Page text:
The Case Against Posting Paul Manafort’s Leaked Text Messages Online

Publishing stolen information that contributes little to the public forum has no place in ethical journalism.

Paul Manafort, former campaign Chairman for Donald Trump. (Photographer: Victor J. Blue/Bloomberg via Getty Images)

Paul Manafort, former campaign Chairman for Donald Trump. (Photographer: Victor J. Blue/Bloomberg via Getty Images)

Earlier today, an account under the handle of @NatSecGeek on Twitter posted a tweet linking to her website where anyone can download, read, and search hacked private text messages from Paul Manafort. Rantt Media has decided not to post them and here’s why.

When Wikileaks, a now known agency of Russian propaganda and intelligence, released John Podesta’s stolen emails from the DNC, the news media flew into a frenzy scouring through them, looking for anything that might appear scandalous or damning to the Clinton campaign. Which would have been fine had they found anything of pertinence to a crime or election rigging. Instead, they were gifted with what I’m sure is a very tasty Risotto recipe, courtesy of John Podesta. However, when nothing serious turned up, rather than condemn the leaks, publications used it to increase their bottom lines with clickbait, examples of which are below:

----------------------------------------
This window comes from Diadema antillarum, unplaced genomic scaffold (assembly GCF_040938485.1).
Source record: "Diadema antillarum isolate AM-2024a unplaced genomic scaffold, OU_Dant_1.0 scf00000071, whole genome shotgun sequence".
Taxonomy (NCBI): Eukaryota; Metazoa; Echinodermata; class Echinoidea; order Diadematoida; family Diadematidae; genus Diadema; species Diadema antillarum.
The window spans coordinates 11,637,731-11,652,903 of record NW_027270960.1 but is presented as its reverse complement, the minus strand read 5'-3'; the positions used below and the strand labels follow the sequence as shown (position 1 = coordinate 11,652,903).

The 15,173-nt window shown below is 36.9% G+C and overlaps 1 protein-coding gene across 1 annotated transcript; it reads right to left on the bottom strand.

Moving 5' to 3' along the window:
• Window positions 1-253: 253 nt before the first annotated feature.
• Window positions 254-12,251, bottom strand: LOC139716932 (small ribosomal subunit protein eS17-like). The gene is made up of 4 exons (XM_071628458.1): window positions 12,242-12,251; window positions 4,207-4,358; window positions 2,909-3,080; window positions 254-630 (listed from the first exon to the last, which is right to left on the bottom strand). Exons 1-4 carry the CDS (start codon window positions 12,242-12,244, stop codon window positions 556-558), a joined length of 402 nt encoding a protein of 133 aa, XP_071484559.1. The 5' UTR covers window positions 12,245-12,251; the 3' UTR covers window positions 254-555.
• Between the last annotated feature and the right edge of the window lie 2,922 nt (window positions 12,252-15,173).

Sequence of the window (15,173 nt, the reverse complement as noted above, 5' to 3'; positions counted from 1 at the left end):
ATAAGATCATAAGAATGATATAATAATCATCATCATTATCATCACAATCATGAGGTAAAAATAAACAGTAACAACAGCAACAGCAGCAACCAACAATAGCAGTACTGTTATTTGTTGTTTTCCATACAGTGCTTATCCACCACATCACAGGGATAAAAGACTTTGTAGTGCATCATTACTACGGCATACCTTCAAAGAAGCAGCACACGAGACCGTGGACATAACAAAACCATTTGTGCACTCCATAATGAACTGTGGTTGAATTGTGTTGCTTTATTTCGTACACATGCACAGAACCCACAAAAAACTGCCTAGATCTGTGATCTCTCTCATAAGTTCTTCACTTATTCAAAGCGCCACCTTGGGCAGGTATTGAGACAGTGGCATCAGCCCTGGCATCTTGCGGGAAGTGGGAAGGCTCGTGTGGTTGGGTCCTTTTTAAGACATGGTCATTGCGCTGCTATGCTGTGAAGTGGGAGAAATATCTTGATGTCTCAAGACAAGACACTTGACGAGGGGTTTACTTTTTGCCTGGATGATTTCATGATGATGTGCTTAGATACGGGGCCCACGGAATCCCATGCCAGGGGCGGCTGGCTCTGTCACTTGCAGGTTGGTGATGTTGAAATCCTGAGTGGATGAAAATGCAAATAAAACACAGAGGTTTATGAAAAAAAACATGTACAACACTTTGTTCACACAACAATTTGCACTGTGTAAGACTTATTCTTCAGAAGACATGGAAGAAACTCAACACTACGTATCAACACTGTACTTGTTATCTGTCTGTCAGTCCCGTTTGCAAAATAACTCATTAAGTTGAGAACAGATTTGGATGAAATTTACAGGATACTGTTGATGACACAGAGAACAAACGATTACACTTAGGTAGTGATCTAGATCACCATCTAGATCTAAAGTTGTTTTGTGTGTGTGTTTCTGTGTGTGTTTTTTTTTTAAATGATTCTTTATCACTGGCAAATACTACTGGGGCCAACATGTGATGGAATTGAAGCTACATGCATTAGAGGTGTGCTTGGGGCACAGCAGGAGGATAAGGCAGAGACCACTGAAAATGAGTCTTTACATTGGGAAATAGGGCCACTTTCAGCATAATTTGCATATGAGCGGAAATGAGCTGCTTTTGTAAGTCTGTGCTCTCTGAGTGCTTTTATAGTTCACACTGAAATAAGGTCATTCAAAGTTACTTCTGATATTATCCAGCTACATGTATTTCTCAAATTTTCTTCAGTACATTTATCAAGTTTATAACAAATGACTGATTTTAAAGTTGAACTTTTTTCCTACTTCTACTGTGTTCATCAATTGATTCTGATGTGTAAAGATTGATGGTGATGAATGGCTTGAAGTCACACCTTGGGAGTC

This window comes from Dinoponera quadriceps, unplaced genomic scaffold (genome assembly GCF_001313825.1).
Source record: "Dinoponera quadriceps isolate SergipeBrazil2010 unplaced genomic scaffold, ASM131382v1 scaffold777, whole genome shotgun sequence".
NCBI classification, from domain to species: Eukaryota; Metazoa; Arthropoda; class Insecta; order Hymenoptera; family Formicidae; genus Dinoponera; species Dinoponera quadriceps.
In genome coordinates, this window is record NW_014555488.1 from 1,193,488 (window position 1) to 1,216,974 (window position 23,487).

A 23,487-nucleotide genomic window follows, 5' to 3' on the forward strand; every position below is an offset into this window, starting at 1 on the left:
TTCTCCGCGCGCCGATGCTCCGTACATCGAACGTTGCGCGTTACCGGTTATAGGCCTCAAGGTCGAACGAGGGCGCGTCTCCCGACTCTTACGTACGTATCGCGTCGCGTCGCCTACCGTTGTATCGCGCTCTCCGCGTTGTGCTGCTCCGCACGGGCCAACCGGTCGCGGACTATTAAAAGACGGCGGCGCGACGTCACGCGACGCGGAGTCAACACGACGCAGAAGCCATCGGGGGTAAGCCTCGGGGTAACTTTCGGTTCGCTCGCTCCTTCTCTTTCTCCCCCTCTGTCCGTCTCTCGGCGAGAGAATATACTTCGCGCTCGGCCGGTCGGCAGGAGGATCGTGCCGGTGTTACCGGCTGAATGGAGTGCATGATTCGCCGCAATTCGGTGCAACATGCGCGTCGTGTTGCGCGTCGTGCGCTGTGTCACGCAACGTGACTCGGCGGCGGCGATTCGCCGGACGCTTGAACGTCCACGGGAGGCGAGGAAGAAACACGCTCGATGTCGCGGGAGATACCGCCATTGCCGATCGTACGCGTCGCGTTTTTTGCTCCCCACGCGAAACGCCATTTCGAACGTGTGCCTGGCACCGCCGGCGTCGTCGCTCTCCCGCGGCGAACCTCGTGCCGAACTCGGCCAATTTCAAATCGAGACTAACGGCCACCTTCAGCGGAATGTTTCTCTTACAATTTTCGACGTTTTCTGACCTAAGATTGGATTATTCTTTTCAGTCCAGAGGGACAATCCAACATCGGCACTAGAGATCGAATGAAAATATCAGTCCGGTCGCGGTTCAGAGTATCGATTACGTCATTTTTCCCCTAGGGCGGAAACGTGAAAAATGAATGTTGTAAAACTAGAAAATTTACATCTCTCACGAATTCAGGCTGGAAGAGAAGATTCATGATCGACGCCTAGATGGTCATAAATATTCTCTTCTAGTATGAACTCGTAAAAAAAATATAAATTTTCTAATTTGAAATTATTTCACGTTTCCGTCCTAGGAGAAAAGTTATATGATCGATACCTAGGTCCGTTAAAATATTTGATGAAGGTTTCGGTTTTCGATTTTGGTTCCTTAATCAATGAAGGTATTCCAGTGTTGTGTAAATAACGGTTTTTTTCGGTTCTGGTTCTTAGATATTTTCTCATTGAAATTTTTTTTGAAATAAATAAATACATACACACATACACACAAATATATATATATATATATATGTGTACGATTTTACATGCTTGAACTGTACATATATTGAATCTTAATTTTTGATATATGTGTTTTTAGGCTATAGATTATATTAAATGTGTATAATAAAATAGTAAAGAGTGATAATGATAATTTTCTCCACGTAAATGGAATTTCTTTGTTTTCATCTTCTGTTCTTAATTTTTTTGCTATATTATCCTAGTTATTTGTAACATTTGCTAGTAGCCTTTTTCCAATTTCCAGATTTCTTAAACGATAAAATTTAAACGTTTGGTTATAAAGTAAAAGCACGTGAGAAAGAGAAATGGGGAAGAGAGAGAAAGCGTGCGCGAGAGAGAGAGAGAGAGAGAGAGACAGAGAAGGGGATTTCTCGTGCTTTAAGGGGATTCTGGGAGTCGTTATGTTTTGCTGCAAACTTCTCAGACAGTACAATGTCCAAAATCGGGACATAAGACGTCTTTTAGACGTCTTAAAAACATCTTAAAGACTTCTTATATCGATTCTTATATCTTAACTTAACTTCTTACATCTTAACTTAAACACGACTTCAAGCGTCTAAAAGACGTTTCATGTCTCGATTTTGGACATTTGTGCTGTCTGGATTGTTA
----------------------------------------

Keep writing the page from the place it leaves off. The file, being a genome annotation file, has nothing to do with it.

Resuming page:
Four of the juiciest leaked Podesta emails – USA Today

18 revelations from Wikileaks’ hacked Clinton emails – BBC

Hacked Emails From Clinton Campaign Chairman John Podesta – Politico

What 20,000 pages of hacked WikiLeaks emails teach us about Hillary Clinton – VOX

We’ve seen firsthand the consequences of spreading and exploiting information that does not add substantive discourse to the national conversation. Consequences like the creation of a conspiracy theory that leads an armed gunmen to enter a pizzeria so that he can expose a child sex ring, or becoming unwitting disseminators of Russian propaganda and fake news that fuels the far-right. And while even though the distinction between a man like John Podesta and a man like Paul Manafort is abundantly clear, publishing stolen information that contributes little to the public forum has no place in ethical journalism.

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Opinion // Journalism / Paul Manafort